Nine 8000 metre peaks in less than 45 days

A meeting room, dimmed lights, Nappa leather seats, a call console resting on the tempered glass desk, somewhere in Oxfordshire, UK. “The important thing for us, Kristin, is time. With or without oxygen, we don’t care, the Guinness Book doesn’t care “. With a stubborn forehead and scraggly dreadlocks, Kristin is weary. Above all, she’s thinking about the 7-figure budget that Bremont, the watch manufacturer, might not let go of. There’s as much in common between Himalayan climbing and her sponsor as there is between an organic leek and a taurine drink. So she sighs. “You’ll do the 8000 faster than anyone before you, and you’ll go down in history not just as the first woman, but the first woman!” says the Head Marketing Officer.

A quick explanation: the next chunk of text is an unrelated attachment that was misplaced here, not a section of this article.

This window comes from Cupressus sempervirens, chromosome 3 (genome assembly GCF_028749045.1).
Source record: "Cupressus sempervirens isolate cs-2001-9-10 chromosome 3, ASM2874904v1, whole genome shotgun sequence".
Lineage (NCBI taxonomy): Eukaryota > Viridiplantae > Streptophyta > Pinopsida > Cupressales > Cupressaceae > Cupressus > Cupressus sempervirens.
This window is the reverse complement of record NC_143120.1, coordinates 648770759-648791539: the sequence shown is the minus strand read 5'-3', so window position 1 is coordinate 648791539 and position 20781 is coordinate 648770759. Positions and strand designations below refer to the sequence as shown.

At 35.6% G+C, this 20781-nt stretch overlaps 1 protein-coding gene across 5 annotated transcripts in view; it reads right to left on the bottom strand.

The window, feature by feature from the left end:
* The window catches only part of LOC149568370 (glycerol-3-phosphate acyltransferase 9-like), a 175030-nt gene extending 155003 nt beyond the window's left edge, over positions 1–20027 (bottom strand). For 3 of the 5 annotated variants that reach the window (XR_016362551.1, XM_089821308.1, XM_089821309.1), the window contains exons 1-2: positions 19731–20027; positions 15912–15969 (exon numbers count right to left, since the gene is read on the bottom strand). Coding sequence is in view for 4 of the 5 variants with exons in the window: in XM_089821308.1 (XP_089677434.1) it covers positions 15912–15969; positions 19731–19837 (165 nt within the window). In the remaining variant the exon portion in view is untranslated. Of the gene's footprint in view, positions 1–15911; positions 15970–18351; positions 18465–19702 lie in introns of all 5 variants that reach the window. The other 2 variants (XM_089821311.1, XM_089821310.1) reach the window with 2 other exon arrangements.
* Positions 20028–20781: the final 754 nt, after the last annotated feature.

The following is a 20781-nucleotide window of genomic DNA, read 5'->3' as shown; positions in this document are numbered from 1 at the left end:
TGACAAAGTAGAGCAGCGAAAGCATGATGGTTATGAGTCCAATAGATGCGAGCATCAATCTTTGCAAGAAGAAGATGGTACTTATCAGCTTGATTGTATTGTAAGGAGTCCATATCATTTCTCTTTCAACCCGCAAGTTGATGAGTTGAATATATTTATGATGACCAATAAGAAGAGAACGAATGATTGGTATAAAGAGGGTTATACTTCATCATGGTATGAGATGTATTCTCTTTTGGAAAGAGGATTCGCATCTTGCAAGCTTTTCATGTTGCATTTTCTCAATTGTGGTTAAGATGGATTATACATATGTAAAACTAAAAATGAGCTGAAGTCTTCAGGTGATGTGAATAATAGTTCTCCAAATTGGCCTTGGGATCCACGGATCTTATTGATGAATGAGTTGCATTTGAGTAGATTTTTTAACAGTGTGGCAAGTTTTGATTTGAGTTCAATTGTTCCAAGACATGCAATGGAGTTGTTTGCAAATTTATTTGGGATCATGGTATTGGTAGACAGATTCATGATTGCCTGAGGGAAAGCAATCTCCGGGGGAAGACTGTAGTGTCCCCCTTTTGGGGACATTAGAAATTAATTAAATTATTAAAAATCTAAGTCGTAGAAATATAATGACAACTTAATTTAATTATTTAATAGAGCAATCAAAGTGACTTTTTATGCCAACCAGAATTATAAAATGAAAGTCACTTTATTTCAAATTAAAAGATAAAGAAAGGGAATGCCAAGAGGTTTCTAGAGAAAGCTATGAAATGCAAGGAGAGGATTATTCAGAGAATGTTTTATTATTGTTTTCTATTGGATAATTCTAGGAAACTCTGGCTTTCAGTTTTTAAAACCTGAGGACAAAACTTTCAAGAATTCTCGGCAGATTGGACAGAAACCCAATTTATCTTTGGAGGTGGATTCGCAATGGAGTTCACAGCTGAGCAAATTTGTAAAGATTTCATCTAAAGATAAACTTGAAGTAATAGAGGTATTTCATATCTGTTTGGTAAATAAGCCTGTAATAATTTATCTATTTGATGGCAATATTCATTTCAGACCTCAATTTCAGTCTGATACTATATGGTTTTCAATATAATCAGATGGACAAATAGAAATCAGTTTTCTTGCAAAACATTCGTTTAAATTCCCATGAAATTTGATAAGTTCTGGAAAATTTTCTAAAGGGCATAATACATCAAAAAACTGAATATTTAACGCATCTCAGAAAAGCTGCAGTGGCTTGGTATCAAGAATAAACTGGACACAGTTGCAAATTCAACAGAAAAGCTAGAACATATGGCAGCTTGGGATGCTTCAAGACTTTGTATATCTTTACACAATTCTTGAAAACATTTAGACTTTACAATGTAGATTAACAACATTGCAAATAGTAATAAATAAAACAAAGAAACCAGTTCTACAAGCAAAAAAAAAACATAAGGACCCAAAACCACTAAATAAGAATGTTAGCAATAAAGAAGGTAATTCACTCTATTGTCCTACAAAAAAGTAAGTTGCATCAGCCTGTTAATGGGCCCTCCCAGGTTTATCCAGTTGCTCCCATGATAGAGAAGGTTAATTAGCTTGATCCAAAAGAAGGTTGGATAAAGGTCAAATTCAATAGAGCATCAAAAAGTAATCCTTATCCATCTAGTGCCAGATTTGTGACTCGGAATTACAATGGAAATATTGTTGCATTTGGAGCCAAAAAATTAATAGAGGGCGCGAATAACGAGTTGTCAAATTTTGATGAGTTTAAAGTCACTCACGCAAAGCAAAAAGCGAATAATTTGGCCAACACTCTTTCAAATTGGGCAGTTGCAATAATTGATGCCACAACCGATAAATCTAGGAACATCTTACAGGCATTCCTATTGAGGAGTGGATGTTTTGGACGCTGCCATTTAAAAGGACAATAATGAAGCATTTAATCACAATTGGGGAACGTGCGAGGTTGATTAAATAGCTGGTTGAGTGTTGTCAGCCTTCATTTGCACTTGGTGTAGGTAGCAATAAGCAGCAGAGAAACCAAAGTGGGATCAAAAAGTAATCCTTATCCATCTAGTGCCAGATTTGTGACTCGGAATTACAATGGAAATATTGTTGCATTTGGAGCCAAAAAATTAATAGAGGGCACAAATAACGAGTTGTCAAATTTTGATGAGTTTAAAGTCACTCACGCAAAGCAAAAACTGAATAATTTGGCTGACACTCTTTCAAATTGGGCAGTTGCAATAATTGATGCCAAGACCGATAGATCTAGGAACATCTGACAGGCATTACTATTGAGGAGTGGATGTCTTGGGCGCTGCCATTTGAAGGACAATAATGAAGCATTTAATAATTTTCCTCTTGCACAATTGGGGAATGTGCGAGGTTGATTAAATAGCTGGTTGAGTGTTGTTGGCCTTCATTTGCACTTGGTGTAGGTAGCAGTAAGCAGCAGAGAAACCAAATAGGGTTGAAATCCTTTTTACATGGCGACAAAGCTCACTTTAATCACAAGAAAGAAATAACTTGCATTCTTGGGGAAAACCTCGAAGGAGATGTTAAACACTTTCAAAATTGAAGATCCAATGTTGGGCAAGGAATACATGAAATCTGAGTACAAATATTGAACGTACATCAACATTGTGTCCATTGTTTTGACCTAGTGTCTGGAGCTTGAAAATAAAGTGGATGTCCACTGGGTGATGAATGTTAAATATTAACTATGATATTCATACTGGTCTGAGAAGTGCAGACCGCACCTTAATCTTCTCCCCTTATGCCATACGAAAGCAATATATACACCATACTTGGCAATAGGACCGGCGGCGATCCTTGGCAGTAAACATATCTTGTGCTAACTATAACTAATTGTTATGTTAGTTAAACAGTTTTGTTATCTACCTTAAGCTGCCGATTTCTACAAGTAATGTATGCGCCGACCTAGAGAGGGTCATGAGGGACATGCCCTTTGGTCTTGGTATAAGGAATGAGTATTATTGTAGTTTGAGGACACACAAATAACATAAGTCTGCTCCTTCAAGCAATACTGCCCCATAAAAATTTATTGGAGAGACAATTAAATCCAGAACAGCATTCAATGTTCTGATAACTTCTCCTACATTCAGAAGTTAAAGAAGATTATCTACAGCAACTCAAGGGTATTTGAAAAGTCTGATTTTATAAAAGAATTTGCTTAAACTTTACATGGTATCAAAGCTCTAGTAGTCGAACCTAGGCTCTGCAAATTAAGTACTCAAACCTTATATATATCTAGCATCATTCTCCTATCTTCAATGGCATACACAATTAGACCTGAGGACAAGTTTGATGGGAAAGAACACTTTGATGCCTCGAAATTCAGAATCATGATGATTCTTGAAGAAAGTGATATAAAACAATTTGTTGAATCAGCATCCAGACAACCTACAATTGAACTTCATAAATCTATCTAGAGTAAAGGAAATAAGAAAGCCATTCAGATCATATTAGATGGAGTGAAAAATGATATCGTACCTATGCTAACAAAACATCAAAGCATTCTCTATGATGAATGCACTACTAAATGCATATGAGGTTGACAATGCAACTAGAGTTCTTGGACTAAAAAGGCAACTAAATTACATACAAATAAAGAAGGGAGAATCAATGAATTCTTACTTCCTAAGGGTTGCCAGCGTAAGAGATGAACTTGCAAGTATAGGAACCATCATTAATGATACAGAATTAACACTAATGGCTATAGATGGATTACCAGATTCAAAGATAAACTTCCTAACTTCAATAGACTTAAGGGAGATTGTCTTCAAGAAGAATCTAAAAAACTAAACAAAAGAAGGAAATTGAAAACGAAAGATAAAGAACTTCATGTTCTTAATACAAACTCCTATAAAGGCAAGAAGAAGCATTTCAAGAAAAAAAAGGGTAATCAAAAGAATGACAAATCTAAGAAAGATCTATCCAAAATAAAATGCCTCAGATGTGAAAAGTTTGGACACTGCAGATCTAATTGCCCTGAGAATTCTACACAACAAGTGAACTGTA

Is it a fable? Bremont Watches has its new Nimsdai, and is keen to make the most of its investment. Not to finance a fad like climbing without oxygen. Kristin H. is out of arguments. But a very big cheque. An amount that’s impossible to refuse. She abandons the idea that she revealed to everyone, even here, of doing the two 8000 climbs she missed last year and all the 8000 without oxygen in 2023.

Kristin leaves the meeting relieved, or almost, but with a bitter taste in her mouth. A month later, she was on the Sino-Nepal border, on the Friendship Route. Strangely enough, her usual sherpas had not been given the go-ahead by the Chinese authorities and were being